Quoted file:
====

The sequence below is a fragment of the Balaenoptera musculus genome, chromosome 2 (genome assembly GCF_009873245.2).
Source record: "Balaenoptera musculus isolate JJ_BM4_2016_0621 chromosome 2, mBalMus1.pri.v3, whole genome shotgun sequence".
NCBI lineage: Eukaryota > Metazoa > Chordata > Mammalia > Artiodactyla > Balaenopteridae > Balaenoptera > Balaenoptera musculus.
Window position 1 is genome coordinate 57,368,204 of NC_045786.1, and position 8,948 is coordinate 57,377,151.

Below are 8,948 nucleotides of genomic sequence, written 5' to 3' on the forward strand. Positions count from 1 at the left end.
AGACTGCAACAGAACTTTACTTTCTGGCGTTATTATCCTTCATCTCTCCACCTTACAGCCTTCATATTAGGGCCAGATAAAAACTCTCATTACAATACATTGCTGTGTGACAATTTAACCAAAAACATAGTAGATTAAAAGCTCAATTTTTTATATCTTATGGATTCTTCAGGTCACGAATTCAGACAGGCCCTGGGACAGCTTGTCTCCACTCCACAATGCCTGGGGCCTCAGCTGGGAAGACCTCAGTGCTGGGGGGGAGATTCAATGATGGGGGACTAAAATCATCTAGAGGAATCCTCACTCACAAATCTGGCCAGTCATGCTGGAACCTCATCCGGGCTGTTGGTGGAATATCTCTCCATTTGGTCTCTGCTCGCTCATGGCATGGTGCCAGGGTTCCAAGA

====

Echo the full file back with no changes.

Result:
The sequence below is a fragment of the Balaenoptera musculus genome, chromosome 2 (genome assembly GCF_009873245.2).
Source record: "Balaenoptera musculus isolate JJ_BM4_2016_0621 chromosome 2, mBalMus1.pri.v3, whole genome shotgun sequence".
NCBI lineage: Eukaryota > Metazoa > Chordata > Mammalia > Artiodactyla > Balaenopteridae > Balaenoptera > Balaenoptera musculus.
Window position 1 is genome coordinate 57,368,204 of NC_045786.1, and position 8,948 is coordinate 57,377,151.

Below are 8,948 nucleotides of genomic sequence, written 5' to 3' on the forward strand. Positions count from 1 at the left end.
AGACTGCAACAGAACTTTACTTTCTGGCGTTATTATCCTTCATCTCTCCACCTTACAGCCTTCATATTAGGGCCAGATAAAAACTCTCATTACAATACATTGCTGTGTGACAATTTAACCAAAAACATAGTAGATTAAAAGCTCAATTTTTTATATCTTATGGATTCTTCAGGTCACGAATTCAGACAGGCCCTGGGACAGCTTGTCTCCACTCCACAATGCCTGGGGCCTCAGCTGGGAAGACCTCAGTGCTGGGGGGGAGATTCAATGATGGGGGACTAAAATCATCTAGAGGAATCCTCACTCACAAATCTGGCCAGTCATGCTGGAACCTCATCCGGGCTGTTGGTGGAATATCTCTCCATTTGGTCTCTGCTCGCTCATGGCATGGTGCCAGGGTTCCAAGA